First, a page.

The names are written in at least twice a year, and we are now into volumes 3 and 4 because some of the pages in the original books are full. For those of you who are calligraphers, the names are written in a pen nib size of 3·5, and the ages in the line underneath in the smaller nib size of 4. I am now on my second sets of nibs after 3,200 names. Before I begin writing in the names I set everything out on a stool as on the right. A well-used kitchen towel protects the stool top, and on this a Chinese jade (coincidentally also green!) pen rest has dips for the two pen nib sizes and a paint brush for mixing the paint. I use a small scientific crucible for the paint, and this has a little lid to pop on top to protect the gouache when I need a break. A small jam jar of water is available for washing the pen nibs frequently, as well as a jar of fresh water and an ink dropper to add water to the paint when it gets a bit sticky. Then, just in case, another jar of clean water, a fine brush, and an electric eraser for the times when I make a mistake. I also always sharpen the nibs before writing; this ensures that the letter-strokes are clean and crisp.
But all these are the nuts and bolts of what is certainly not a nuts and bolts job. First, it has been absolutely crucial to have a marvellous team at the hospital, especially Kathy Ramsay and Senior Chaplain Jim Linthicum who collate the names and ages, check, check and check again (and some of the names do need a huge amount of checking with combinations of consonants that are very difficult to pronounce), and contact the parents at what must always be a very difficult time to ensure that everything is correct. However, even more than this, it is about the children. Many of us have never been through the incomprehensible and devastating experience of losing a child. When I am writing out the children’s names I think about each and every one – their names and then their ages – those that are only a day or so old; the bigger babies who may be sitting up or even starting to walk; the toddlers talking away and such a cause of enjoyment; children who may have just started school and then growing up, and the teenagers, and even the few in their twenties; all are someone’s child, and the loss must be impossible to bear.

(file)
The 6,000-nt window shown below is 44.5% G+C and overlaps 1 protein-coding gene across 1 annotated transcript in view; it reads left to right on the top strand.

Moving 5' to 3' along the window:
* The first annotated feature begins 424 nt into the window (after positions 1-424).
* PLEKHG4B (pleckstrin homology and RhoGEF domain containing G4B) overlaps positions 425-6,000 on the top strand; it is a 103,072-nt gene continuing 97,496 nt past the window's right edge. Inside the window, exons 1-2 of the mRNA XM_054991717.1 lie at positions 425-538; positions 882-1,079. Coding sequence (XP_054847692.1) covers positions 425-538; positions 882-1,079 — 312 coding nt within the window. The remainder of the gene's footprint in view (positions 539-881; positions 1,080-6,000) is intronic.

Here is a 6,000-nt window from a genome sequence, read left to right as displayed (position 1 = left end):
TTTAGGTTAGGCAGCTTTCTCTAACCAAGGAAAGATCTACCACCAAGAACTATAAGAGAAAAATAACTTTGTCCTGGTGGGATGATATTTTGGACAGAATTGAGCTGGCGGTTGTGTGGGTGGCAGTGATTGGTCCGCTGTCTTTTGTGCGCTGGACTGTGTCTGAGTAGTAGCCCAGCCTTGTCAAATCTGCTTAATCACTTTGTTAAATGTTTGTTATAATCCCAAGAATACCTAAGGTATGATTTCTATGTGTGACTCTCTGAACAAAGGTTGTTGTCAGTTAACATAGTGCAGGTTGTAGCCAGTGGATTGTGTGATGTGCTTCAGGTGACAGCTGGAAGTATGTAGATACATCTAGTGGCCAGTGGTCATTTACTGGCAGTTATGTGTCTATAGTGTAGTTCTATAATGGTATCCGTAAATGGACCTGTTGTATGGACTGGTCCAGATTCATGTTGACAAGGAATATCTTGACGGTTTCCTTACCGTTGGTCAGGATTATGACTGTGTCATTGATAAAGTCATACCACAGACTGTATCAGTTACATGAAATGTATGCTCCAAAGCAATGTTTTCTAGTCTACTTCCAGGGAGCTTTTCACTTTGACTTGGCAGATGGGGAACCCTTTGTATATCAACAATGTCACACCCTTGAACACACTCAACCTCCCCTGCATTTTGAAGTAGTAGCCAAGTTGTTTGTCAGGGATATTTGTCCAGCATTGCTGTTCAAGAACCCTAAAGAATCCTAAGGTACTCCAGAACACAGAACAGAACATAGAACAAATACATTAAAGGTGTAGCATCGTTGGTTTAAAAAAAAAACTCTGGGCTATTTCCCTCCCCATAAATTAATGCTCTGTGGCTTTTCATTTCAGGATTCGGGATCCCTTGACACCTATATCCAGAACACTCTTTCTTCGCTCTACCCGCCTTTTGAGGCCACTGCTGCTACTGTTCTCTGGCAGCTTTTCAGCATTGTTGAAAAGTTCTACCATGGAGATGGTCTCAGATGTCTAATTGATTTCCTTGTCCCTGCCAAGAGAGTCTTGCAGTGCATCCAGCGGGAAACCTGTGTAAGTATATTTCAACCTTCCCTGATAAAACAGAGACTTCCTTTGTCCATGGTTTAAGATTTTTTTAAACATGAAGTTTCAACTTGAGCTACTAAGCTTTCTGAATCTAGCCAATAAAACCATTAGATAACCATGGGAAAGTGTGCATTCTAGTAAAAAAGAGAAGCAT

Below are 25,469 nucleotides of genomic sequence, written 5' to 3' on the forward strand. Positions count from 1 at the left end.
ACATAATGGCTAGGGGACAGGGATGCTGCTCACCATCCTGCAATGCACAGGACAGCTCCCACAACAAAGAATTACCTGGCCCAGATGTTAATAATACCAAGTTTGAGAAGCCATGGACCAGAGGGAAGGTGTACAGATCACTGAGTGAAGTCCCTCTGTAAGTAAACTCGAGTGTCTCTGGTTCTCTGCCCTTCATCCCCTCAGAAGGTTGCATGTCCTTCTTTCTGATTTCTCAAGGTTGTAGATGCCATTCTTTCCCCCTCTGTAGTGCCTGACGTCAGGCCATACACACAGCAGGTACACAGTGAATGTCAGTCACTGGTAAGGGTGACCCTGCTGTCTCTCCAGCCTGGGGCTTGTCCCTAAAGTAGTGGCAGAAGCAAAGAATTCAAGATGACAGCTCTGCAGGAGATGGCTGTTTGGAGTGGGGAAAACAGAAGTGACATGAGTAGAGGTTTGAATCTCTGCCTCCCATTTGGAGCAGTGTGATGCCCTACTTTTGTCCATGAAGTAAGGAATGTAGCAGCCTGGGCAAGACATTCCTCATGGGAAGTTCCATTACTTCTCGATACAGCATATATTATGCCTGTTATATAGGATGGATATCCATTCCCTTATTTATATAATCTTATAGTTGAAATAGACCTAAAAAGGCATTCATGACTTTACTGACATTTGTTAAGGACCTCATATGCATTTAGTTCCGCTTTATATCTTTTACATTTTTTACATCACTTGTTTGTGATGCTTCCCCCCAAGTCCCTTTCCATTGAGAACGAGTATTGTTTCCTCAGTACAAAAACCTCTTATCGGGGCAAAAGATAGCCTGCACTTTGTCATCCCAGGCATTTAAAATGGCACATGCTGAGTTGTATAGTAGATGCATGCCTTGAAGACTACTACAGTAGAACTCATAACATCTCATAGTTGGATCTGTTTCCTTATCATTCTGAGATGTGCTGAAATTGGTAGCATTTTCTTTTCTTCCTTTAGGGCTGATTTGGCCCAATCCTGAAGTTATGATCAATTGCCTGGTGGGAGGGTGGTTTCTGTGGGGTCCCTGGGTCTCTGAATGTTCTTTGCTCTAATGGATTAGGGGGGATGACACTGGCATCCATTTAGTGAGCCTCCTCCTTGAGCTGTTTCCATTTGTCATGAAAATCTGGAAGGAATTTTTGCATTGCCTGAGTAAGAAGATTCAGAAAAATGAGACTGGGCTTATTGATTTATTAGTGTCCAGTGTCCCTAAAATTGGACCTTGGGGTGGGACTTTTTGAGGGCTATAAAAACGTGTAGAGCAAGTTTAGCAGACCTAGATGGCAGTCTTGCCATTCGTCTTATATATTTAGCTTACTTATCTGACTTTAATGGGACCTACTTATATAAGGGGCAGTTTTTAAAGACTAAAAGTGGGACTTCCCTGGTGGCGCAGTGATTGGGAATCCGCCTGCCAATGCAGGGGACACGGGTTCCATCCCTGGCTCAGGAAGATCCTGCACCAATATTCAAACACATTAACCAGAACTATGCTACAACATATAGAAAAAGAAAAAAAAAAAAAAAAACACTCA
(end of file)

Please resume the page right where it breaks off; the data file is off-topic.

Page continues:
Recording their names in these wonderful books means that, no matter how short their lives, each child is remembered and is not forgotten. What has always impressed me about Great Ormond Street as well is that the sense that I get from them is the joy and delight of children while they are with us and how valuable that is. The verse of Ben Jonson’s poem, written at the beginning of the first volume (right), does seem to sum it up, and the illustration of a day lily (above) is on the front of the card that was sent to parents.